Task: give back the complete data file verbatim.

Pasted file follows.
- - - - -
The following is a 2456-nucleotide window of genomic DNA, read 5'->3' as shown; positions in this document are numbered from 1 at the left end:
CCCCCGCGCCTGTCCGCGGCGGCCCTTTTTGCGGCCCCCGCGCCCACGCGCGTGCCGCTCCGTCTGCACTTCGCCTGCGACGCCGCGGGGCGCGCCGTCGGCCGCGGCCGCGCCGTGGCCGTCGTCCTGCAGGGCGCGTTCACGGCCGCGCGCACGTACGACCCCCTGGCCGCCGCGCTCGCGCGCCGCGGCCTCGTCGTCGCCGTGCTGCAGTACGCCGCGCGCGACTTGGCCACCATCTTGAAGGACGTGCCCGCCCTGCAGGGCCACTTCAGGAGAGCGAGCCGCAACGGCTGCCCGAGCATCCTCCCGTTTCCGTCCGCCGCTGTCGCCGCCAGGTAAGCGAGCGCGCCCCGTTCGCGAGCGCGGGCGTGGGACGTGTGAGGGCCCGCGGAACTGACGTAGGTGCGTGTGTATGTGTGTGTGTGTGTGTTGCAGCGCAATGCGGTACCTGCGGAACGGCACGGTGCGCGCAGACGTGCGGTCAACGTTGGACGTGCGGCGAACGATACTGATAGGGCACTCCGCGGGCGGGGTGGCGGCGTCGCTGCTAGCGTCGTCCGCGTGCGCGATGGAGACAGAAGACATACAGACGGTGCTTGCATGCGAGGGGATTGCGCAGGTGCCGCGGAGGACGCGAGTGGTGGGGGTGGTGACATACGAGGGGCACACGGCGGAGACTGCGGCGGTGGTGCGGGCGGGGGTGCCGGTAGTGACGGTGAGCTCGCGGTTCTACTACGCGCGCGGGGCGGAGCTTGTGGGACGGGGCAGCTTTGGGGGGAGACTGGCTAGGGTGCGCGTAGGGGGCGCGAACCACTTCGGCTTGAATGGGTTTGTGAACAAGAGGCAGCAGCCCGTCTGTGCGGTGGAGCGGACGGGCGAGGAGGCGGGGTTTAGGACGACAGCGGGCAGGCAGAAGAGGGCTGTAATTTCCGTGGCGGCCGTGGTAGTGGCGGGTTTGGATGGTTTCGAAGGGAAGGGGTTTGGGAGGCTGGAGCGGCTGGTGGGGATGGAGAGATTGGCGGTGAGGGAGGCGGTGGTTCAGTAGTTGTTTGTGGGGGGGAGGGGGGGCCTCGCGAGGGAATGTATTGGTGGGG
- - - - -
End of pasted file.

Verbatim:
The following is a 2456-nucleotide window of genomic DNA, read 5'->3' as shown; positions in this document are numbered from 1 at the left end:
CCCCCGCGCCTGTCCGCGGCGGCCCTTTTTGCGGCCCCCGCGCCCACGCGCGTGCCGCTCCGTCTGCACTTCGCCTGCGACGCCGCGGGGCGCGCCGTCGGCCGCGGCCGCGCCGTGGCCGTCGTCCTGCAGGGCGCGTTCACGGCCGCGCGCACGTACGACCCCCTGGCCGCCGCGCTCGCGCGCCGCGGCCTCGTCGTCGCCGTGCTGCAGTACGCCGCGCGCGACTTGGCCACCATCTTGAAGGACGTGCCCGCCCTGCAGGGCCACTTCAGGAGAGCGAGCCGCAACGGCTGCCCGAGCATCCTCCCGTTTCCGTCCGCCGCTGTCGCCGCCAGGTAAGCGAGCGCGCCCCGTTCGCGAGCGCGGGCGTGGGACGTGTGAGGGCCCGCGGAACTGACGTAGGTGCGTGTGTATGTGTGTGTGTGTGTGTTGCAGCGCAATGCGGTACCTGCGGAACGGCACGGTGCGCGCAGACGTGCGGTCAACGTTGGACGTGCGGCGAACGATACTGATAGGGCACTCCGCGGGCGGGGTGGCGGCGTCGCTGCTAGCGTCGTCCGCGTGCGCGATGGAGACAGAAGACATACAGACGGTGCTTGCATGCGAGGGGATTGCGCAGGTGCCGCGGAGGACGCGAGTGGTGGGGGTGGTGACATACGAGGGGCACACGGCGGAGACTGCGGCGGTGGTGCGGGCGGGGGTGCCGGTAGTGACGGTGAGCTCGCGGTTCTACTACGCGCGCGGGGCGGAGCTTGTGGGACGGGGCAGCTTTGGGGGGAGACTGGCTAGGGTGCGCGTAGGGGGCGCGAACCACTTCGGCTTGAATGGGTTTGTGAACAAGAGGCAGCAGCCCGTCTGTGCGGTGGAGCGGACGGGCGAGGAGGCGGGGTTTAGGACGACAGCGGGCAGGCAGAAGAGGGCTGTAATTTCCGTGGCGGCCGTGGTAGTGGCGGGTTTGGATGGTTTCGAAGGGAAGGGGTTTGGGAGGCTGGAGCGGCTGGTGGGGATGGAGAGATTGGCGGTGAGGGAGGCGGTGGTTCAGTAGTTGTTTGTGGGGGGGAGGGGGGGCCTCGCGAGGGAATGTATTGGTGGGG